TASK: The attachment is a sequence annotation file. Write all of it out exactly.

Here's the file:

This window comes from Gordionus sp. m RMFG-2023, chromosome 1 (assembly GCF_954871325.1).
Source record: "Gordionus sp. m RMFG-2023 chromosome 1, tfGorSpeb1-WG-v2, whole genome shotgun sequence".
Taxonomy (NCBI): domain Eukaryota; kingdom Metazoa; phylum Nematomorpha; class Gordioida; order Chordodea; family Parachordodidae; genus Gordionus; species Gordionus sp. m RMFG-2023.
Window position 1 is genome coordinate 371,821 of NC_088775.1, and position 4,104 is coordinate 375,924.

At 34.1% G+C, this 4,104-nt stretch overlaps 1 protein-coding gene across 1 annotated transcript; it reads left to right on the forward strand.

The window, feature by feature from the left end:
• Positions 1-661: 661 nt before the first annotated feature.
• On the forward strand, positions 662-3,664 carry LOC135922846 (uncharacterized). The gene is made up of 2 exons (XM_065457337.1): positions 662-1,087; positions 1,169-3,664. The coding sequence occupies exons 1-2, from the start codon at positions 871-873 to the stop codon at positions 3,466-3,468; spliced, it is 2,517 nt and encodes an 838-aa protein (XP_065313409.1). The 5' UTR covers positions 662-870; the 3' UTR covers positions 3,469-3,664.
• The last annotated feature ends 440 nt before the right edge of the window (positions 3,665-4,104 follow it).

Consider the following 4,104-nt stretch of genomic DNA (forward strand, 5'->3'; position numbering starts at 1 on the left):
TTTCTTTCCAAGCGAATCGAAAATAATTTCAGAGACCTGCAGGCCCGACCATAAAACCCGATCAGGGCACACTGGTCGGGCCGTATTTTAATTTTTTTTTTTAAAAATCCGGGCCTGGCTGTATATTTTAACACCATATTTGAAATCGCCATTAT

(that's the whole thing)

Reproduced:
This window comes from Gordionus sp. m RMFG-2023, chromosome 1 (assembly GCF_954871325.1).
Source record: "Gordionus sp. m RMFG-2023 chromosome 1, tfGorSpeb1-WG-v2, whole genome shotgun sequence".
Taxonomy (NCBI): domain Eukaryota; kingdom Metazoa; phylum Nematomorpha; class Gordioida; order Chordodea; family Parachordodidae; genus Gordionus; species Gordionus sp. m RMFG-2023.
Window position 1 is genome coordinate 371,821 of NC_088775.1, and position 4,104 is coordinate 375,924.

At 34.1% G+C, this 4,104-nt stretch overlaps 1 protein-coding gene across 1 annotated transcript; it reads left to right on the forward strand.

The window, feature by feature from the left end:
• Positions 1-661: 661 nt before the first annotated feature.
• On the forward strand, positions 662-3,664 carry LOC135922846 (uncharacterized). The gene is made up of 2 exons (XM_065457337.1): positions 662-1,087; positions 1,169-3,664. The coding sequence occupies exons 1-2, from the start codon at positions 871-873 to the stop codon at positions 3,466-3,468; spliced, it is 2,517 nt and encodes an 838-aa protein (XP_065313409.1). The 5' UTR covers positions 662-870; the 3' UTR covers positions 3,469-3,664.
• The last annotated feature ends 440 nt before the right edge of the window (positions 3,665-4,104 follow it).

Consider the following 4,104-nt stretch of genomic DNA (forward strand, 5'->3'; position numbering starts at 1 on the left):
TTTCTTTCCAAGCGAATCGAAAATAATTTCAGAGACCTGCAGGCCCGACCATAAAACCCGATCAGGGCACACTGGTCGGGCCGTATTTTAATTTTTTTTTTTAAAAATCCGGGCCTGGCTGTATATTTTAACACCATATTTGAAATCGCCATTAT